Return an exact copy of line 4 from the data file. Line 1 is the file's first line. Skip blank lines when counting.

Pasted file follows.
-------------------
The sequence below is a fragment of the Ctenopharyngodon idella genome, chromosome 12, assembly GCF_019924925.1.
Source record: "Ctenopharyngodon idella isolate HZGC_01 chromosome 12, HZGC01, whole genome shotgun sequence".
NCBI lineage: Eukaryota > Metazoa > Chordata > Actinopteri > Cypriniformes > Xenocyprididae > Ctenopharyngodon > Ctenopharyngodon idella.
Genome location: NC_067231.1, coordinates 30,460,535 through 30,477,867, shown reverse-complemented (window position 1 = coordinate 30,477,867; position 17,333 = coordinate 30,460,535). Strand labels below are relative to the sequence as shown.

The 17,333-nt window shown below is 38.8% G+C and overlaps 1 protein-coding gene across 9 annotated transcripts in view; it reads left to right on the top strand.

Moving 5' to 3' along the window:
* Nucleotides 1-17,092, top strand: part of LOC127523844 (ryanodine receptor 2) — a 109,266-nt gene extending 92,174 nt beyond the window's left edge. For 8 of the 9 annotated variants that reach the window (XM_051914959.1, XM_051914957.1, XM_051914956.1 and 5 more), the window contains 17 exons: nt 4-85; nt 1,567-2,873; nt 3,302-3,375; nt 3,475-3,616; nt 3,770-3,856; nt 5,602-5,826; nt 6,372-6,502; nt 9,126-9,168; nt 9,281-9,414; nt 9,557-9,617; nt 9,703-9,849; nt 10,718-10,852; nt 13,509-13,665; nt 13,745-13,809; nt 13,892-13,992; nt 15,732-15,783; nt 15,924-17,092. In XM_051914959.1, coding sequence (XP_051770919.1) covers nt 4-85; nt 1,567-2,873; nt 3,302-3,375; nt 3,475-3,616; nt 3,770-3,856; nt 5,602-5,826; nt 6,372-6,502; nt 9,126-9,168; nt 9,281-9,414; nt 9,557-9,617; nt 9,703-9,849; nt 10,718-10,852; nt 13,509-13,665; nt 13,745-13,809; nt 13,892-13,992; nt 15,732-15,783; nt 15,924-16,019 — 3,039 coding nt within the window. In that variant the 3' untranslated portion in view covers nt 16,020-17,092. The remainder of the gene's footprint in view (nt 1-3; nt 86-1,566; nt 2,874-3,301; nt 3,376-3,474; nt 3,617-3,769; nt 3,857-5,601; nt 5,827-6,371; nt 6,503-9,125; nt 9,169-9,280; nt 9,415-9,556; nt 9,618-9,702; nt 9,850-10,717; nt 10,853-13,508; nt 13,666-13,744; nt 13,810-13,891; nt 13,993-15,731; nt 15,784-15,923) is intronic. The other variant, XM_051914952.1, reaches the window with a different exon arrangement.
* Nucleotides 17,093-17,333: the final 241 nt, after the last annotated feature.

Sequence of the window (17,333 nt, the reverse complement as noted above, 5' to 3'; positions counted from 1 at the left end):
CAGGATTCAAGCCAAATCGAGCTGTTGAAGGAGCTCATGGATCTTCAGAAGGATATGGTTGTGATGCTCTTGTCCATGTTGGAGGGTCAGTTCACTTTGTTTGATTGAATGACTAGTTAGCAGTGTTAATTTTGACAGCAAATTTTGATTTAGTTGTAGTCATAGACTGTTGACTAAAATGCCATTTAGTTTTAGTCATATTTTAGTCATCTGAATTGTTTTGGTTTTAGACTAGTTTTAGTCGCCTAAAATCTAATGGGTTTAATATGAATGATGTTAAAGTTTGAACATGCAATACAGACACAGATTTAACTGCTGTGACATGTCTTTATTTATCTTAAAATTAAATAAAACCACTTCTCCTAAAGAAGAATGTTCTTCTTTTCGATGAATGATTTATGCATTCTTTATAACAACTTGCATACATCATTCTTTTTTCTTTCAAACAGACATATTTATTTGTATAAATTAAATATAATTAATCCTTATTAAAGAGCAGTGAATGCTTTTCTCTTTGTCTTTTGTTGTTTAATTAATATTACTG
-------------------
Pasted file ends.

Genome location: NC_067231.1, coordinates 30,460,535 through 30,477,867, shown reverse-complemented (window position 1 = coordinate 30,477,867; position 17,333 = coordinate 30,460,535). Strand labels below are relative to the sequence as shown.